David Burnham on the Drop in Corporate Crime Prosecutions

The government’s criminal prosecution of corporate violators has declined substantially in the last decade, falling by almost one third (29%) between 2004 and 2014.


That’s according to a report released last week by the Transactional Records Access Clearinghouse (TRAC).

The report was based on internal Justice Department records obtained by TRAC as the result of a 17-year litigation effort under the Freedom of Information Act (FOIA)

The records cited in the report documenting the decline in the prosecution and conviction of corporations for a decade or more were drawn from two large data systems — one maintained by the Department of Justice and the second by a unit of the federal courts, the U.S. Sentencing Commission.

The Justice Department database is known as the Legal Information Office Network System (LIONS).

While Justice Department officials often proclaim that they are getting tough on white collar and corporate crime, the TRAC report found that the government in many ways seems to be moving in a different direction, with the Justice Department’s own data providing strong evidence about the extraordinarily small and declining number of corporate prosecutions.

Records from the U.S. Sentencing Commission show similar trends on convictions to those revealed by the Justice Department.

And while the TRAC report found that the number of prosecutions were declining, the report also found that the number of referrals from federal agencies were increasing.

According to the report, in FY 2004, there were 6.3 times more referrals for corporate crime than prosecutions.

But by FY 2014 the difference between the two measures had grown and there were 9.2 times more referrals than prosecutions.

“The officially stated goals of most organizations in the United States are ambitious and high minded,” the report concludes. “So two central questions can fairly be asked: is the agency in question achieving its stated objectives and if not, why not? The Justice Department’s own records make it clear that when it comes to criminal enforcement against corporate violators the agency is falling far short of its goals. What is far harder to determine is why. To resolve that second question would require a well-functioning and principled oversight system operated by the administration itself, Congress, the news media, public interest groups and others — all under pressure from an informed public. But given the current national mood, this clearly is a tall order.”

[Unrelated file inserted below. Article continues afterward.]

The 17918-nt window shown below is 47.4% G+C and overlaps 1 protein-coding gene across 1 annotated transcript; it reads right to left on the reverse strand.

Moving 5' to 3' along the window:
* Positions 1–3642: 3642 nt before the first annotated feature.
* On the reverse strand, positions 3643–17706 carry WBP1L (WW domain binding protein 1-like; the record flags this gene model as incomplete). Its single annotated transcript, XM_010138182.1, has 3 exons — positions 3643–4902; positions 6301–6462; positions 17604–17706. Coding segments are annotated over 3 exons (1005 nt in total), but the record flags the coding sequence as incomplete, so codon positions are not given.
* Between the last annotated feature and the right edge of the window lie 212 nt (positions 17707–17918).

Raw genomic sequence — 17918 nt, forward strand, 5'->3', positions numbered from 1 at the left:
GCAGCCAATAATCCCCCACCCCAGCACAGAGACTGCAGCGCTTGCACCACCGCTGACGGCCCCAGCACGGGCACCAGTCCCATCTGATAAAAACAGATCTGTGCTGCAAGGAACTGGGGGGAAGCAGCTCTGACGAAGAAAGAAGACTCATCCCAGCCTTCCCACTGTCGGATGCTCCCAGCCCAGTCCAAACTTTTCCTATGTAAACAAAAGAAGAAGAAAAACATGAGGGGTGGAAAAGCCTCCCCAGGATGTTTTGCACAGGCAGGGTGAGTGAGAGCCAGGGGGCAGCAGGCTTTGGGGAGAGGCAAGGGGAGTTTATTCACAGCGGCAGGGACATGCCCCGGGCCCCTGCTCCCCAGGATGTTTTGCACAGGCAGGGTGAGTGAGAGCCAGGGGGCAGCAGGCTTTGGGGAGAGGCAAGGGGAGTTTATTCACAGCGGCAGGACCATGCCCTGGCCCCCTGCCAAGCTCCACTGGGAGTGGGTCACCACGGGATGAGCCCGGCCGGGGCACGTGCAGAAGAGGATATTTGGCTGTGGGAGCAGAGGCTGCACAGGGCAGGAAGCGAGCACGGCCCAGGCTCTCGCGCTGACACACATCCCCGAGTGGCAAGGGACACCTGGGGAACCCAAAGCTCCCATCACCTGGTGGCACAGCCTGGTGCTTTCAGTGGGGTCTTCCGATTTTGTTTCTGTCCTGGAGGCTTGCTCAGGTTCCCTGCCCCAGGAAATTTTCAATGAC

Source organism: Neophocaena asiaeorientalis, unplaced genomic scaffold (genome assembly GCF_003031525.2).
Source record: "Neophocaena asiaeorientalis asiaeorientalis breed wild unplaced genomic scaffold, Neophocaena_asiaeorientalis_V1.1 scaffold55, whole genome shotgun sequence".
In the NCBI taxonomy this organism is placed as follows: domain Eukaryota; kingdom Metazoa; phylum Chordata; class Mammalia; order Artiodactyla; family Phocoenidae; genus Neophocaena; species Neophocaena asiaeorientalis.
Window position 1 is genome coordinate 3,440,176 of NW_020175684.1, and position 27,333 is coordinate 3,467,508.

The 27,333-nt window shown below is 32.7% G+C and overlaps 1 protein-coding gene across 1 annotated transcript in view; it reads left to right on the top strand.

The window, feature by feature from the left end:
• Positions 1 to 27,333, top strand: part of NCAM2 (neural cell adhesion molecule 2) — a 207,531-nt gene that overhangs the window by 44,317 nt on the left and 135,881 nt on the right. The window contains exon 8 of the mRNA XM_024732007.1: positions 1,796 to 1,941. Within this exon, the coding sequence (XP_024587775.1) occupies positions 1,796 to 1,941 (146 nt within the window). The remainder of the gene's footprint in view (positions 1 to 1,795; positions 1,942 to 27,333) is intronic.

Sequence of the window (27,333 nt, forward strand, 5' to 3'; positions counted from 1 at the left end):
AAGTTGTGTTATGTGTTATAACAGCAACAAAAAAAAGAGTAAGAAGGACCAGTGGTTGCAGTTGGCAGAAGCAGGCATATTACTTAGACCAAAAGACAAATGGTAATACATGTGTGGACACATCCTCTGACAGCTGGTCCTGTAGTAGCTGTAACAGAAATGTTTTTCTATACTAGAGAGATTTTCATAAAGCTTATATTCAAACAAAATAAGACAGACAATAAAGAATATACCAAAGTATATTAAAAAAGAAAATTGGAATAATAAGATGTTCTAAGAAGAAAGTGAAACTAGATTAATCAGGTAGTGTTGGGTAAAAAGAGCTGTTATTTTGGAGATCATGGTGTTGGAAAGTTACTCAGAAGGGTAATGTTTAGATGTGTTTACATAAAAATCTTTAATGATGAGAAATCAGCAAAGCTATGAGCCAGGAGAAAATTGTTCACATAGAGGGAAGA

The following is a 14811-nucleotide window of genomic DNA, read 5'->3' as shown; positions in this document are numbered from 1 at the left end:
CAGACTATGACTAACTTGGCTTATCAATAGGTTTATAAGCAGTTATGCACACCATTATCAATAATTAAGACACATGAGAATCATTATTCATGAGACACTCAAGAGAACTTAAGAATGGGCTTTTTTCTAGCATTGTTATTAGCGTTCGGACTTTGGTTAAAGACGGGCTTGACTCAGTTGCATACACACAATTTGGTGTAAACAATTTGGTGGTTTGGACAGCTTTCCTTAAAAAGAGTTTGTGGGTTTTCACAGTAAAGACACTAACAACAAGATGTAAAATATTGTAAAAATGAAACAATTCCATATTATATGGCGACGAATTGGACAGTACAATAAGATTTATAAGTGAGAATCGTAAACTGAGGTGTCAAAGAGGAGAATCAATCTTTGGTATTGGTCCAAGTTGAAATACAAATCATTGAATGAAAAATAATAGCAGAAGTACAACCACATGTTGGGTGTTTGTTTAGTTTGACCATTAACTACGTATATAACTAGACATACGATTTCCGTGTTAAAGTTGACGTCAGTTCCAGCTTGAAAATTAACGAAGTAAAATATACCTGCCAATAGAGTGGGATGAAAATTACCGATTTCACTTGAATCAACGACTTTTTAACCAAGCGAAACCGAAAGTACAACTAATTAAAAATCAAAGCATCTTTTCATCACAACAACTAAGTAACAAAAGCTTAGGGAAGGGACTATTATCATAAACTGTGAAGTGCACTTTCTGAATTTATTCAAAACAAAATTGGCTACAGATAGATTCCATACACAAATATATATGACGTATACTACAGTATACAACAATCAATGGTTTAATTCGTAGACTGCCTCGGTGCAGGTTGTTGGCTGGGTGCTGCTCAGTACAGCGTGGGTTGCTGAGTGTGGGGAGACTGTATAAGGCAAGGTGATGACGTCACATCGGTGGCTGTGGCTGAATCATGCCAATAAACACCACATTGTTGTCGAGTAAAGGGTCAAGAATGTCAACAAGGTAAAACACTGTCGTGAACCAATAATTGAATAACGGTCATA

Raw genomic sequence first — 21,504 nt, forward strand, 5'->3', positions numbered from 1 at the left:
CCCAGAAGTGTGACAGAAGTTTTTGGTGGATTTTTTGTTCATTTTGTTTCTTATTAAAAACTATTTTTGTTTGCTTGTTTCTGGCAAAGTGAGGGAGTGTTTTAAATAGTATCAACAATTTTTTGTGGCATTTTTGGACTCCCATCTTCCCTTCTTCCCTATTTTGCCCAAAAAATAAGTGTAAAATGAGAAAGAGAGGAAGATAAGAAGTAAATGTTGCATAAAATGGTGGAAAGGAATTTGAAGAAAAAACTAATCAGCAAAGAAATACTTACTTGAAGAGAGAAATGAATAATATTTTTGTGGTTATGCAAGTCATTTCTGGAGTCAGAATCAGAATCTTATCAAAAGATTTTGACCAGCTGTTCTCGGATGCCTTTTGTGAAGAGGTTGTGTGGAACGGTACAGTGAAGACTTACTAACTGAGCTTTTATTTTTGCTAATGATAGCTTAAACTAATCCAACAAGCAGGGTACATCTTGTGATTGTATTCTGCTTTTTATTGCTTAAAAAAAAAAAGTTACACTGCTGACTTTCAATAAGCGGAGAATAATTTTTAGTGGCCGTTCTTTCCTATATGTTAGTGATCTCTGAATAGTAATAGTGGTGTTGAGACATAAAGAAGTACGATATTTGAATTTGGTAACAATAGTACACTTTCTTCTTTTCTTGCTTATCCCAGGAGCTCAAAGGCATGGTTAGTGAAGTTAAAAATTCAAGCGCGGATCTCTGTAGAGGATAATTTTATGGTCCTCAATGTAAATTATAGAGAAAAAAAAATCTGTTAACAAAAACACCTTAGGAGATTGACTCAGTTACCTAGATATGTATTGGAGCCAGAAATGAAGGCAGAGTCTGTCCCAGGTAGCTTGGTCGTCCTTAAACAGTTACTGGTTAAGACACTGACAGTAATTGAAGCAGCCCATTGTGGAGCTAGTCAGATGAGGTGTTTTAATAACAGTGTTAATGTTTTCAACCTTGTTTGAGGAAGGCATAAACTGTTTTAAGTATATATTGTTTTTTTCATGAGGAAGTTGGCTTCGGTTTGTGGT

Burnham and TRAC have been pounding the Justice Department for years to release the complete LIONS database — including names of corporate defendants.

But isn’t LIONS a public database?

“In theory it is,” Burnham told Corporate Crime Reporter in an interview last week. “The law says it is. But it took us nearly twenty years to get the Justice Department to provide it to us. We now get it on a monthly basis — a very timely basis. It took four lawsuits. We were represented by Public Citizen. With Tom Susman at Ropes & Gray — we are now getting Civil Division information on a monthly basis.”

“Every single referral that is made is included in this LIONS database — from the minute it is made. The U.S. Attorney describes what the agency recommended, what was the lead charge, what was the program category. Was it declined or not declined? And if it goes forward, what happens to it.”

“The Justice Department seriously violated the Freedom of Information Act. FOIA says that government records are public unless there is some special exemption. They just denied our request — until we sued them.”

Burnham says that TRAC might be on the verge of a breakthrough — to get the names of the corporate defendants in the LIONS database.

“The Justice Department lawyer has told Scott Nelson at Public Citizen that sometime early next year we should get this information,” Burnham said.

“But it was an oral communication. Nothing was set in concrete. From years of experience with the Justice Department, they do not follow the law. It’s hard to explain how unlawful they are with regard to FOIA. Cops hate to be looked at. They fight you tooth and nail.”

“We have forced them, with the help of Public Citizen and Ropes & Gray, to disclose. But why don’t they disclose without being sued?”

[For the complete q/a format Interview with David Burnham, 29 Corporate Crime Reporter 40(13), October 19, 2015, print edition only.]

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